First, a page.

Muqarnas is a three-dimensional architectural decorative element that flourished in its most complete form mainly during the Islamic period and is most pervasively used in domes and semi-domes. One of the key features of this mesmerizing element is its geometry which still remains a mystery and is a subject that required a deeper study by artists and art historians.
Etymology & Origin
There are still debates regarding the etymology of the word 'muqarnas'. Mohammad al-Asad suggests some possibilities among which is the Greek word koronis, which has also informed the English word cornice.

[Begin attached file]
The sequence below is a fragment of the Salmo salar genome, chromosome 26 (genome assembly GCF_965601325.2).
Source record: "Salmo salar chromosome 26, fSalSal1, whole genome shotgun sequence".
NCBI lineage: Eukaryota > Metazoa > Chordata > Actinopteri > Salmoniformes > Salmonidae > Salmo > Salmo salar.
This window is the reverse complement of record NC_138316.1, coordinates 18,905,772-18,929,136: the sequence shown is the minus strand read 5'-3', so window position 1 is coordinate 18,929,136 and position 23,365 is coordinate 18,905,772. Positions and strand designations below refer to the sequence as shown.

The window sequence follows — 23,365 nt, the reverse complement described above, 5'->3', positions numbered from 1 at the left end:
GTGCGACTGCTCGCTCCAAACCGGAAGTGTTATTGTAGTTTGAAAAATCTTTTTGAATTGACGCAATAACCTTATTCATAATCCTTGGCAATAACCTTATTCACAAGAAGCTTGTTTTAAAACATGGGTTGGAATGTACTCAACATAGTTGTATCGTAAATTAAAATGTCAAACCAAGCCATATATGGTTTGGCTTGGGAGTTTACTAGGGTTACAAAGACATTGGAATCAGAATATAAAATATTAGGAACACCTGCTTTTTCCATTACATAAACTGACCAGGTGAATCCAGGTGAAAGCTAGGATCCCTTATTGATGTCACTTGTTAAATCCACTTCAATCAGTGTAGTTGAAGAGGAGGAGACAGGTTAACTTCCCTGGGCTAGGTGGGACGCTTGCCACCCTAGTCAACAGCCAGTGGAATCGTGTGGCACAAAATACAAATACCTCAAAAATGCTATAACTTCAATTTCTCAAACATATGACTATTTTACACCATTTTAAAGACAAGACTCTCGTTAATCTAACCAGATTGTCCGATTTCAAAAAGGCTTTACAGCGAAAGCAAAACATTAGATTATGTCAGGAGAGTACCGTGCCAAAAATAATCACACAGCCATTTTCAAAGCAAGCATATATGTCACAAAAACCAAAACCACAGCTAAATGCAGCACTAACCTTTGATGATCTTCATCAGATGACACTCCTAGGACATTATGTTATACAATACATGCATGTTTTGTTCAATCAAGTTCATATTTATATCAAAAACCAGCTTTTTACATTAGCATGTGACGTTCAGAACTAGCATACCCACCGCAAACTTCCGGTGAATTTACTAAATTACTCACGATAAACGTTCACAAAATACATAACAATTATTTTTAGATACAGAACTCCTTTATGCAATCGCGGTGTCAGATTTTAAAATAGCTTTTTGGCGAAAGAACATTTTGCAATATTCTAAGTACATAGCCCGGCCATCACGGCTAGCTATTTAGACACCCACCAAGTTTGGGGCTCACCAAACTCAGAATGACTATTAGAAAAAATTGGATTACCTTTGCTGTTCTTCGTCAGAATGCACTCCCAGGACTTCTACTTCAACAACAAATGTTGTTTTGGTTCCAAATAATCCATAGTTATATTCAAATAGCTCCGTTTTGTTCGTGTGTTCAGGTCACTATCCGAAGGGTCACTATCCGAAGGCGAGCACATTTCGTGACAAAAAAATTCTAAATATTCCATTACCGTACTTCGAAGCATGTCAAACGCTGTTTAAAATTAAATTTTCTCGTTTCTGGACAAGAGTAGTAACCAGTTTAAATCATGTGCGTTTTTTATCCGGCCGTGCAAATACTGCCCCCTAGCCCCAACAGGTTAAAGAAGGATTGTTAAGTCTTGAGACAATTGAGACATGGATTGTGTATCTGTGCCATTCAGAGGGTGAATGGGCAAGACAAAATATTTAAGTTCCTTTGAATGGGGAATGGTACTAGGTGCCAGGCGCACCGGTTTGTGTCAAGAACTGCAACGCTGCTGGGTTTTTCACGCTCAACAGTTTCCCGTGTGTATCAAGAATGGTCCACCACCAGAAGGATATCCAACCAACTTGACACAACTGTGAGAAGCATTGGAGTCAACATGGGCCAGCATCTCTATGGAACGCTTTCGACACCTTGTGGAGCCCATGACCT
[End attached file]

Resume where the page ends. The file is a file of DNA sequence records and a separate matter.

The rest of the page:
The origin of this decorative element is also a subject of debate. Some early and simpler examples of muqarnas have been traced back to Iran during the Achaemenid Empire (c. 550-330 BCE), becoming more complex throughout the time of Parthia (247 BCE to 224 CE) and the Sassanian Empire (224-651 CE); thus, suggesting an Iranian origin for this architectural element. Other scholars have suggested that muqarnas in its current form developed and flourished during the Islamic era, and examples of it can be found as early as the 9th and 10th centuries in locations such as north Africa, northeast Iran, and Egypt. They mostly agree that Baghdad, at the center of the Islamic world, is where the current form first appeared and not too long after spread throughout the Middle East and in some cases to the West. What is known for sure is that, by the 12th century, due to its pervasive use in both religious and secular buildings, muqarnas had become one of the most characteristic staple features of Islamic architecture.